Thomas E. Bratten Jr., 61, one of Maryland's most highly decorated veterans, a longtime veterans' advocate and the former Maryland secretary of veterans affairs, died June 22 of complications from diabetes. A Montgomery County resident from 1970 to 1988, he lived in Garrett County from 1988 until his death at his home in Friendsville.
On May 28, 1970, Capt. Bratten, an Army artillery liaison officer in the Americal Division, was in a helicopter in Vietnam with his battalion commander, Col. H. Norman Schwarzkopf, when they received word that a U.S. infantry platoon was pinned down in the midst of a minefield and that there had been casualties. Schwarzkopf ordered the helicopter to land and aid the wounded. Capt. Bratten was cutting a sapling to use as a makeshift litter to evacuate a wounded soldier when a land mine blew up in his face.
Schwarzkopf, also wounded in the explosion, helped rush the severely wounded officer to the waiting helicopter for medical evacuation to Chu Lai. Capt. Bratten lost his left arm, left leg and parts of his right hand and suffered serious head injuries. For more than three years, he underwent surgeries and rehabilitation at Walter Reed Army Medical Center.
During his recuperation, Capt. Bratten resolved to dedicate his life to helping veterans. "The good Lord gave me the will to survive," he was quoted as saying when he was named the Outstanding Disabled Veteran of the Year in 2002. "I don't want to ever see veterans do without when they have a justifiable claim for benefits. Veterans want good health care, a place to be buried and a good veterans' home if they need it. My goal is to serve."
In acknowledgment of that service, more than two dozen grizzled Vietnam veterans in faded fatigues on Harley-Davidson motorcycles accompanied Capt. Bratten to his final resting place June 27 in the Maryland Veterans Cemetery at Rocky Gap, near Cumberland. A black Harley hearse bore the flag-draped coffin.
Another Vietnam veteran he assisted during his long rehabilitation was his old commanding officer. In his 1992 autobiography, "It Doesn't Take a Hero," Schwarzkopf recalled checking into Walter Reed for spinal surgery in 1971 and being greeted by "a big, dark-haired jovial southerner." He hadn't seen Capt. Bratten since the day the young officer had nearly died six years earlier.
"Whenever I became depressed and withdrawn, [Bratten] would shake me back to reality," Schwarzkopf wrote of his convalescence at Walter Reed. "He'd come over to my bed and say, 'Sir, if I can walk with just one leg, how come you can't walk with two?"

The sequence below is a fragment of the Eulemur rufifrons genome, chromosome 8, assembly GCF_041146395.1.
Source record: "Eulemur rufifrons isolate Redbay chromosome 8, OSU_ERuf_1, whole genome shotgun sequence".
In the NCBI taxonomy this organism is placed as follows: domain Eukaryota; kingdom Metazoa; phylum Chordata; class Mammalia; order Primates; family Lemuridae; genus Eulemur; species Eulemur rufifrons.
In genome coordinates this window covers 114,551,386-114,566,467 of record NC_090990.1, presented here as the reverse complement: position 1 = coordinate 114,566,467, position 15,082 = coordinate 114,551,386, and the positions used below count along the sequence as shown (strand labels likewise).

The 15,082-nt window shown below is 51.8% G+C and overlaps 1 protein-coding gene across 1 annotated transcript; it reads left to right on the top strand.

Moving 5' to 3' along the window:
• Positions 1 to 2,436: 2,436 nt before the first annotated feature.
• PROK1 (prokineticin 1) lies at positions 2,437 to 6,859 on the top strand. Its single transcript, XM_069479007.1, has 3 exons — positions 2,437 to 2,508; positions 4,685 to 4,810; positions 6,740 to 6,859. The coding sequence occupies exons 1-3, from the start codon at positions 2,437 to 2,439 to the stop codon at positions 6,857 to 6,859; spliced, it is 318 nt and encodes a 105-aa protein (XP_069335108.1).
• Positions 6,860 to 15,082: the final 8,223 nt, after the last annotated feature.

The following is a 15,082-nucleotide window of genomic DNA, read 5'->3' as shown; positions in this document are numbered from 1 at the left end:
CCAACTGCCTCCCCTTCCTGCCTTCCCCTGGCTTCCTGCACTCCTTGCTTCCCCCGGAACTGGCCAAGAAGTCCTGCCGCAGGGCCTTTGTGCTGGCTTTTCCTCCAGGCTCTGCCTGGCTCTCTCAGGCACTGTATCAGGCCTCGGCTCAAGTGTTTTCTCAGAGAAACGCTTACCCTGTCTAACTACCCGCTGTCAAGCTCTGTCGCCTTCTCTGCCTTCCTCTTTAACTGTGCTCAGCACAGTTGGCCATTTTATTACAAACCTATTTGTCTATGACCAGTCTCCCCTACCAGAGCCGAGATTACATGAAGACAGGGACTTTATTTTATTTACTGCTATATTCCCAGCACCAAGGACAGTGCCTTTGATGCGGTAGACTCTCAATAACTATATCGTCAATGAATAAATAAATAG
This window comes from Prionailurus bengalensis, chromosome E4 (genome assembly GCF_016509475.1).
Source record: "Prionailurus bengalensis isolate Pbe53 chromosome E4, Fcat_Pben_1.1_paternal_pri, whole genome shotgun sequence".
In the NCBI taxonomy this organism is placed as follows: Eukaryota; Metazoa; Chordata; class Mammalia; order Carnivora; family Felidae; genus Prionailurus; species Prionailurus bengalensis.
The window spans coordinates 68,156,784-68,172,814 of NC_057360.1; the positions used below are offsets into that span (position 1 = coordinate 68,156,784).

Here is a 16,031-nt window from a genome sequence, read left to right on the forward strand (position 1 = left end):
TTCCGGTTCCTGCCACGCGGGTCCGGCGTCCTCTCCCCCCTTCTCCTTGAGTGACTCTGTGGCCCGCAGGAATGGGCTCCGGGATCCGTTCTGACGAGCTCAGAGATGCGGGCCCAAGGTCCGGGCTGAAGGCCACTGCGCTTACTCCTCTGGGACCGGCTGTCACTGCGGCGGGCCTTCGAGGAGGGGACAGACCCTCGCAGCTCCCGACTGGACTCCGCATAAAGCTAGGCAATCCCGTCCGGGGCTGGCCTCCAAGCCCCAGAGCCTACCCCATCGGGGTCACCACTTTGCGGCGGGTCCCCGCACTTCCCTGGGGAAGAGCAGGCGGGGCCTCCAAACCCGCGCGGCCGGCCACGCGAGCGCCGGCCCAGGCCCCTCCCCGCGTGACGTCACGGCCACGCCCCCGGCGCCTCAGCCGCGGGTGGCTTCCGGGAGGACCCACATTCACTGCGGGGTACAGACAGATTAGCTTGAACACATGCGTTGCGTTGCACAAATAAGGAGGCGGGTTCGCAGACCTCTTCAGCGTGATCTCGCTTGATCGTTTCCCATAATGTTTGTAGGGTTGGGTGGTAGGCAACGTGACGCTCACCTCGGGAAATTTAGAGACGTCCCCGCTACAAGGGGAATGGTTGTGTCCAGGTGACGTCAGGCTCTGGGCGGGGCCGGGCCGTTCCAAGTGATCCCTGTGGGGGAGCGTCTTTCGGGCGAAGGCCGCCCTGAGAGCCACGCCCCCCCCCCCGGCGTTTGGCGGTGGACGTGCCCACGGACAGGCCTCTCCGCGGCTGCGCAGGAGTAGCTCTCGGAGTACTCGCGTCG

Capt. Bratten, blessed with a bountiful sense of humor, could be funny or tough, whatever it took to keep fellow patients in the "Snake Pit," the area for veterans undergoing rehabilitation, from falling into despair. He also led cohorts, in wheelchairs and on crutches, on late-night sorties to D.C. bars and clubs; when hospital authorities discovered their stealth missions and objected, their retort was: "What're you going to do, ship us back to 'Nam?"
Thomas Bratten was born in Louisville less than a year before his father was killed at Omaha Beach on D-Day. He graduated from high school in 1961 and enlisted in the Army National Guard in 1963. He later attended Officer Candidate School. He went to Vietnam in February 1970 and was wounded three months later. Among his many decorations were the Silver Star, Bronze Star with V Device, Purple Heart and Air Medal.
He received a bachelor's degree in political science in 1975 and a master's degree in public administration in 1979, both from American University. He also was a certified counselor in post-traumatic stress disorder and a member of various veterans groups.
After working for several state agencies, he became the chief administrator of the Maryland Veterans Commission in 1992. His duties included administering the state's veterans benefits and claims assistance program. In 1999, Gov. Parris N. Glendening (D) named him Maryland's first secretary of veterans affairs. He retired in 2003. Active in politics, he served as chairman of the Democratic Party in Montgomery County and, later, in Garrett County.
Capt. Bratten's marriages to Sherry Bratten, Linda Sue Poff Bratten and Susan Tracy Bratten ended in divorce.
Survivors include his wife of three years, Linda L. Bratten of Friendsville; a daughter from his second marriage, Dee Ann Bratten of Indianapolis; two daughters from his third marriage, Sharon L. Bratten of Germantown and Kristen T. Bratten of Silver Spring; two stepchildren from his second marriage, Jeffrey W. Tracy of Mount Airy and James R. Tracy of Edgewater; his stepfather, Raymond C. Mittel of Louisville; two half brothers and a half sister; eight grandchildren; and a great-grandson.